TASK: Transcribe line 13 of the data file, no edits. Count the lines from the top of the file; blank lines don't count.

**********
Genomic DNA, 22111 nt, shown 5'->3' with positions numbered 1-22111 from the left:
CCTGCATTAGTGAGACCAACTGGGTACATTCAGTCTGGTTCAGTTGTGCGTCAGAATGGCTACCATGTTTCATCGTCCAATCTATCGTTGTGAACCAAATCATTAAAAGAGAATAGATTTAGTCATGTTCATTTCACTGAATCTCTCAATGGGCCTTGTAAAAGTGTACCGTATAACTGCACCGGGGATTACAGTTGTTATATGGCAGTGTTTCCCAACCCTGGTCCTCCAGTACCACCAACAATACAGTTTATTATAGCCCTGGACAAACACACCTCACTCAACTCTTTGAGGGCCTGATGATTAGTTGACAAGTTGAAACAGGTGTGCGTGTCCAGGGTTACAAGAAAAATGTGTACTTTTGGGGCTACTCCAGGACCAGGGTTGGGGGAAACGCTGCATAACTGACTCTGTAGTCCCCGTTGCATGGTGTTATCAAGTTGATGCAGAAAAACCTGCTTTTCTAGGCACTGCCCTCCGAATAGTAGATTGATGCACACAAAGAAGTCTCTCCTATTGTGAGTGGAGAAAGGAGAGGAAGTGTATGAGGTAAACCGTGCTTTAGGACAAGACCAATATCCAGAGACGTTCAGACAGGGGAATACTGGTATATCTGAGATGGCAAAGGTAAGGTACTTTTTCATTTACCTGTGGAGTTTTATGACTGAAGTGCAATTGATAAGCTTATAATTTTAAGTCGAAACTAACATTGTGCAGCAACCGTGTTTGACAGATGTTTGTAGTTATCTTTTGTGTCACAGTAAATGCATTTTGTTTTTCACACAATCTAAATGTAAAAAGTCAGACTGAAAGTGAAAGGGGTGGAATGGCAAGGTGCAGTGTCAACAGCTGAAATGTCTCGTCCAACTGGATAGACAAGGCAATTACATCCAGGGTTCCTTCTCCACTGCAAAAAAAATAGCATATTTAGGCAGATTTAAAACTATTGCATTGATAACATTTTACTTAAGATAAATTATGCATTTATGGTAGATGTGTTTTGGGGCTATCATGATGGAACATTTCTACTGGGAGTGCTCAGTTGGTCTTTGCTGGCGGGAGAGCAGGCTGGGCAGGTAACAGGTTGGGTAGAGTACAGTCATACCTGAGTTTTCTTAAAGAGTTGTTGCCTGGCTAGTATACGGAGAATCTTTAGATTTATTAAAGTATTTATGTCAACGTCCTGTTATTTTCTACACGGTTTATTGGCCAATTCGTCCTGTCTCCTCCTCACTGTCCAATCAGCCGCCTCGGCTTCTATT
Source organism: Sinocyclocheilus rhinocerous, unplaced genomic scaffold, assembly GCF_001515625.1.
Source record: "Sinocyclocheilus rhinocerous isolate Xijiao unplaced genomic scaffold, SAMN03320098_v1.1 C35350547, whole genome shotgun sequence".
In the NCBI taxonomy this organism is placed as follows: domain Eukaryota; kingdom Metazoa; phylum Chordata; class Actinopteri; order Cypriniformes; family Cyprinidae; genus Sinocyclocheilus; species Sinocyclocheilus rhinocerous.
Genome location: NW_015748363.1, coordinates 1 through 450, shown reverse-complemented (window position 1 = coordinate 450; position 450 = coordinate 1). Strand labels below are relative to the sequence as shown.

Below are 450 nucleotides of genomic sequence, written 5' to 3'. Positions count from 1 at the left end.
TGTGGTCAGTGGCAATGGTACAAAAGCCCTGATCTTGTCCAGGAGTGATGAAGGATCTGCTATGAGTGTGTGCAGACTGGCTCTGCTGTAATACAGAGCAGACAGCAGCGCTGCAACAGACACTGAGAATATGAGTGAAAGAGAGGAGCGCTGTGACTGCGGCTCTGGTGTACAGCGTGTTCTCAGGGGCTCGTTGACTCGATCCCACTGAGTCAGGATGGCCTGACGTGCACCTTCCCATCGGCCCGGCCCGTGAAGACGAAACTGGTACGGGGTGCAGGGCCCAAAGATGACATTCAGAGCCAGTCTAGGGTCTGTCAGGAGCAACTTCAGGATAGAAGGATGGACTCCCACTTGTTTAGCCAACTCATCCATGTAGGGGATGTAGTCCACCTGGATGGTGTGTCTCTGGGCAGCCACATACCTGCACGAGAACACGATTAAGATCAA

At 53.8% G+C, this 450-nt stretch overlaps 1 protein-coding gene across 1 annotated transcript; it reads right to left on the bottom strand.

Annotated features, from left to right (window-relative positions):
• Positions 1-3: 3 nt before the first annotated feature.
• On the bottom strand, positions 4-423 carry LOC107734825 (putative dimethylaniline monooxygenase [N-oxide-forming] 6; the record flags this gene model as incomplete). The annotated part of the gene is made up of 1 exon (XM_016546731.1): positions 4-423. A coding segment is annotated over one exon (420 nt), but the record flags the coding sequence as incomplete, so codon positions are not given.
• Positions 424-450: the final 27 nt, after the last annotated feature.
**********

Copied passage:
• Positions 424-450: the final 27 nt, after the last annotated feature.